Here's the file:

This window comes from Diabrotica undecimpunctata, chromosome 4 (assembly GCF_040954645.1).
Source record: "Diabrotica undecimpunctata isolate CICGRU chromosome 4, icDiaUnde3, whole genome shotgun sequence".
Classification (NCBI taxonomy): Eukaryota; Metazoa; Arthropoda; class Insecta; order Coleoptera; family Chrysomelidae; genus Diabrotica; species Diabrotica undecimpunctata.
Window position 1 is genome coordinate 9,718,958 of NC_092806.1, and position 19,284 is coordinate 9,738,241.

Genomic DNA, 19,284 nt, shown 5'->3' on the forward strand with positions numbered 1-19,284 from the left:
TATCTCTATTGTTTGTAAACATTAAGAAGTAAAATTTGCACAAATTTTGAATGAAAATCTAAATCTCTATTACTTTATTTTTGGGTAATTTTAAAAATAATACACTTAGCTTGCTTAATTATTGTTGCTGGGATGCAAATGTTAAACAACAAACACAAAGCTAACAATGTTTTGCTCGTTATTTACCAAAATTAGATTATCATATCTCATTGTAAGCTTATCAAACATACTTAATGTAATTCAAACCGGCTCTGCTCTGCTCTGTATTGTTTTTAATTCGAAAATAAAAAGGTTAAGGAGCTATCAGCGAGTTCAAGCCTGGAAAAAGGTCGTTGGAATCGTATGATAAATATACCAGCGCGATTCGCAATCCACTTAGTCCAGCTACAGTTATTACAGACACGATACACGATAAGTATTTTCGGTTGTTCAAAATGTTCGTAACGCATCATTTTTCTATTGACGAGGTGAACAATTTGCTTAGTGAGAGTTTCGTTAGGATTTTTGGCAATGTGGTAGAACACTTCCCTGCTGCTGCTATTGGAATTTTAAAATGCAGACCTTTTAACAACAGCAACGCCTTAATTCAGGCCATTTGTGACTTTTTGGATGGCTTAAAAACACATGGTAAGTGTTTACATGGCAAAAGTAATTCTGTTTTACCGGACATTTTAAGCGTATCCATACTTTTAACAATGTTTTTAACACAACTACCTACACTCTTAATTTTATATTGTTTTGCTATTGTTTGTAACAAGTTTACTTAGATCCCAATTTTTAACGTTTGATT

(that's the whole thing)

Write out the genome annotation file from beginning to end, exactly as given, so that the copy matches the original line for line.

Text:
This window comes from Diabrotica undecimpunctata, chromosome 4 (assembly GCF_040954645.1).
Source record: "Diabrotica undecimpunctata isolate CICGRU chromosome 4, icDiaUnde3, whole genome shotgun sequence".
Classification (NCBI taxonomy): Eukaryota; Metazoa; Arthropoda; class Insecta; order Coleoptera; family Chrysomelidae; genus Diabrotica; species Diabrotica undecimpunctata.
Window position 1 is genome coordinate 9,718,958 of NC_092806.1, and position 19,284 is coordinate 9,738,241.

Genomic DNA, 19,284 nt, shown 5'->3' on the forward strand with positions numbered 1-19,284 from the left:
TATCTCTATTGTTTGTAAACATTAAGAAGTAAAATTTGCACAAATTTTGAATGAAAATCTAAATCTCTATTACTTTATTTTTGGGTAATTTTAAAAATAATACACTTAGCTTGCTTAATTATTGTTGCTGGGATGCAAATGTTAAACAACAAACACAAAGCTAACAATGTTTTGCTCGTTATTTACCAAAATTAGATTATCATATCTCATTGTAAGCTTATCAAACATACTTAATGTAATTCAAACCGGCTCTGCTCTGCTCTGTATTGTTTTTAATTCGAAAATAAAAAGGTTAAGGAGCTATCAGCGAGTTCAAGCCTGGAAAAAGGTCGTTGGAATCGTATGATAAATATACCAGCGCGATTCGCAATCCACTTAGTCCAGCTACAGTTATTACAGACACGATACACGATAAGTATTTTCGGTTGTTCAAAATGTTCGTAACGCATCATTTTTCTATTGACGAGGTGAACAATTTGCTTAGTGAGAGTTTCGTTAGGATTTTTGGCAATGTGGTAGAACACTTCCCTGCTGCTGCTATTGGAATTTTAAAATGCAGACCTTTTAACAACAGCAACGCCTTAATTCAGGCCATTTGTGACTTTTTGGATGGCTTAAAAACACATGGTAAGTGTTTACATGGCAAAAGTAATTCTGTTTTACCGGACATTTTAAGCGTATCCATACTTTTAACAATGTTTTTAACACAACTACCTACACTCTTAATTTTATATTGTTTTGCTATTGTTTGTAACAAGTTTACTTAGATCCCAATTTTTAACGTTTGATT